Yellowstone grizzlies keep endangered species protections

A court ruling disallows sport hunting the bears in Wyoming, Montana and Idaho.

 

This story was originally published by the Guardian and is republished here with permission.

In a stunning victory for wildlife conservationists and Indigenous tribes – and for bears – a U.S. court ruled on Wednesday that grizzly bears living in the vast Yellowstone ecosystem will remain federally protected and not be subjected to sport hunting.

The U.S. Fish and Wildlife Service had sought to strip Yellowstone-area grizzlies of safeguards conferred by the Endangered Species Act. This would have allowed the states of Wyoming, Montana and Idaho to permit a limited number of people to obtain hunting licenses, though sport hunting would have remained prohibited within Yellowstone itself.

“We applaud the decision of the 9th circuit court – a triumph of science over politics – in ensuring that Yellowstone grizzly bears are allowed to truly recover and thrive.”

“We applaud the decision of the 9th circuit court – a triumph of science over politics – in ensuring that Yellowstone grizzly bears are allowed to truly recover and thrive,” said Sarah McMillan, conservation director for WildEarth Guardians.

WildEarth Guardians was among eight environmental groups, citizens and tribal entities that sued to have the highest level of species protection restored to grizzlies, on the basis that the bears’ recovery had not been assured.

The Greater Yellowstone population of bears is not only globally renowned and the focus of a robust nature-tourism industry, but synonymous with the wild character of Yellowstone, the world’s first national park.

The number of bears in the region has rebounded from about 140 in the 1970s to more than 700 today, and grizzlies have expanded their range to places where they haven’t been in 100 years. Their comeback is considered one of the greatest successes in conservation history.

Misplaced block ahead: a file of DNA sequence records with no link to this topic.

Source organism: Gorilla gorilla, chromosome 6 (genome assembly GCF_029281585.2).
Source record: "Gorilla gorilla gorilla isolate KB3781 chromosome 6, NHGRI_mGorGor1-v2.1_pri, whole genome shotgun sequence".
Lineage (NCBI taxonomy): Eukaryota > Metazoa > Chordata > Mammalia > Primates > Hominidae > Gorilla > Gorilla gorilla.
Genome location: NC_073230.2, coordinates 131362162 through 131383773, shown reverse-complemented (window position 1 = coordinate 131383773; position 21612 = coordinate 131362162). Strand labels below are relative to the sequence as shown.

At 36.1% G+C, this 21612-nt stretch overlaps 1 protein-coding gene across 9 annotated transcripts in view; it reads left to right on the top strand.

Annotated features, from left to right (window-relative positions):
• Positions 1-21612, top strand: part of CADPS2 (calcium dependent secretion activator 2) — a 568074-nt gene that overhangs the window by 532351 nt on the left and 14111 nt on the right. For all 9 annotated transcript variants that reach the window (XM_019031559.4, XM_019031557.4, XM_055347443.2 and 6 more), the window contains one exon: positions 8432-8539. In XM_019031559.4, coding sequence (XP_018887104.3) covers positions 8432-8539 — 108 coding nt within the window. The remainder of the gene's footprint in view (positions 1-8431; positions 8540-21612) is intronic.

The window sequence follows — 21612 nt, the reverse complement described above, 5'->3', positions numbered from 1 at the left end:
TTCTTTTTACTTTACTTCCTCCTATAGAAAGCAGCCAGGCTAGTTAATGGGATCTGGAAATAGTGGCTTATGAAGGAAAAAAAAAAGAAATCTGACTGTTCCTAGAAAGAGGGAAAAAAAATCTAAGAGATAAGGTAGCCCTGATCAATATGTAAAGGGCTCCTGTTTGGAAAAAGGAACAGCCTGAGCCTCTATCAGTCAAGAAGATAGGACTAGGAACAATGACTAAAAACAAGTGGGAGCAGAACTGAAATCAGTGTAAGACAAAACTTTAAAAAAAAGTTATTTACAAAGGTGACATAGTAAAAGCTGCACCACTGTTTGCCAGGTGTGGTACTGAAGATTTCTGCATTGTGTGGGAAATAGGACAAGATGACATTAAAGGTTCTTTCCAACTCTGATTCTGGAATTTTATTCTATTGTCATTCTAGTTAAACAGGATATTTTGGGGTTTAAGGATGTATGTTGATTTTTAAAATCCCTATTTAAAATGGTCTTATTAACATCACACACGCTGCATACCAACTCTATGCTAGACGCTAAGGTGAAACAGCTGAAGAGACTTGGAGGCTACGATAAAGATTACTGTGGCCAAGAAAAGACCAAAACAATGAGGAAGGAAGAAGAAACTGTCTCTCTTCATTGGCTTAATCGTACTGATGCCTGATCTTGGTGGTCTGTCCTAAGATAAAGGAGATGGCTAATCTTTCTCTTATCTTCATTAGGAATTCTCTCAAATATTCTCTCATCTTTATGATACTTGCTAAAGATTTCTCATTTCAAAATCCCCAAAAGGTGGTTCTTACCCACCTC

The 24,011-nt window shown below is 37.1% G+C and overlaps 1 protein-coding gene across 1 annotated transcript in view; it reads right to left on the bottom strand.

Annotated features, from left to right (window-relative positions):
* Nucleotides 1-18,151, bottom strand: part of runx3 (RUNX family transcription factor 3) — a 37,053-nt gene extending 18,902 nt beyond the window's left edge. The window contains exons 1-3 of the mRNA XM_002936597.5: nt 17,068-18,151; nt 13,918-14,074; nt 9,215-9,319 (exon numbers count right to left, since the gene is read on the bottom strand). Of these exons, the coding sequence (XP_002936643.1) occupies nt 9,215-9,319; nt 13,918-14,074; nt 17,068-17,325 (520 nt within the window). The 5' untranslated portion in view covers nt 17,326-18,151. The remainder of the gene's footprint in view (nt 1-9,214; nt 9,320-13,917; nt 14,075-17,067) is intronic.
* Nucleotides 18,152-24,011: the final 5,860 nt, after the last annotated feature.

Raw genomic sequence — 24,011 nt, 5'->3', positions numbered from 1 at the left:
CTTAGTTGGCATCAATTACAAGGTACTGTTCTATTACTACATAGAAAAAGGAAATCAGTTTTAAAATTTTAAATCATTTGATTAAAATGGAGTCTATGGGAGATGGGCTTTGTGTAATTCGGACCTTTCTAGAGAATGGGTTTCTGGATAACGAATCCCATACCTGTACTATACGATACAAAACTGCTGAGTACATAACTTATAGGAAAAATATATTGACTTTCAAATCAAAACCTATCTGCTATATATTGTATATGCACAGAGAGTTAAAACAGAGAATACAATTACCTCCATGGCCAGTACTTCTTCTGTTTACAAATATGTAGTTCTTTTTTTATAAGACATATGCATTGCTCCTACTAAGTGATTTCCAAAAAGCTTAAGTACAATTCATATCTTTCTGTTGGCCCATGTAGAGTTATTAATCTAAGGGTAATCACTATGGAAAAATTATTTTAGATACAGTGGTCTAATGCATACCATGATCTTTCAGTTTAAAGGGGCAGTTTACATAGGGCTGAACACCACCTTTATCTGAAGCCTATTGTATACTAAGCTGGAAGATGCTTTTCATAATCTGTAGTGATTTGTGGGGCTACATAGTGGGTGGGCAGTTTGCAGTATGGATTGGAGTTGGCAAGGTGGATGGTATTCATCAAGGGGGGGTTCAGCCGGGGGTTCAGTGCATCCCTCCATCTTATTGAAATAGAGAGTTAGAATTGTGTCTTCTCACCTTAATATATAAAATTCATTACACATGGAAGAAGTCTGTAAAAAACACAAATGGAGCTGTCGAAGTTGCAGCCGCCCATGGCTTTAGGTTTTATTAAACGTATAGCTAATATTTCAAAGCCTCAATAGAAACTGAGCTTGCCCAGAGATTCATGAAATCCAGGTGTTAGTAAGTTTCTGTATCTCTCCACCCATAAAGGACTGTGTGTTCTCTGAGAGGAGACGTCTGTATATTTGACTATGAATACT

The U.S. Fish and Wildlife Service sought to remove endangered species status of Yellowstone-area grizzlies.

Both the states and sportsmen’s groups contend that hunting is therefore on the table. “The grizzly population has more than recovered,” says Tex Janecek, outgoing president of the Montana state chapter of Safari Club International. “We should be having a hunting season and the states should be regulating it. Bears are ranging far beyond the greater Yellowstone region and they are getting in trouble with livestock and putting people at risk. Hunting can be an effective tool.”

Tim Preso of the environmental law firm EarthJustice, who argued the case on behalf of conservation groups and Native American clients, said the federal government and states have been managing grizzlies effectively for more than four decades without needing to enlist hunters to remove bears that get into conflict with people.

Currently there are about 2,000 grizzlies in the Lower 48, a mere fraction of the 50,000 that historically existed south of Canada. They exist today in five separate “island” populations, all disconnected from each other.

Conservationists argue that true recovery means linking bears in the greater Yellowstone ecosystem to bears inhabiting the so-called northern continental divide ecosystem, along the U.S. border with Canada.

The fate of the grizzly population has hung in the balance for several years. In 2018, a federal judge halted plans by Wyoming to commence its first trophy hunt of grizzlies in 44 years only hours before the first hunters went afield.

This year a half dozen people have been injured by grizzlies in the greater Yellowstone area, none fatally, and nearly every instance has involved a hiker or mountain biker surprising a bear.

Todd Wilkinson is an environmental journalist and the founder of the Mountain JournalEmail High Country News at [email protected] or submit a letter to the editor.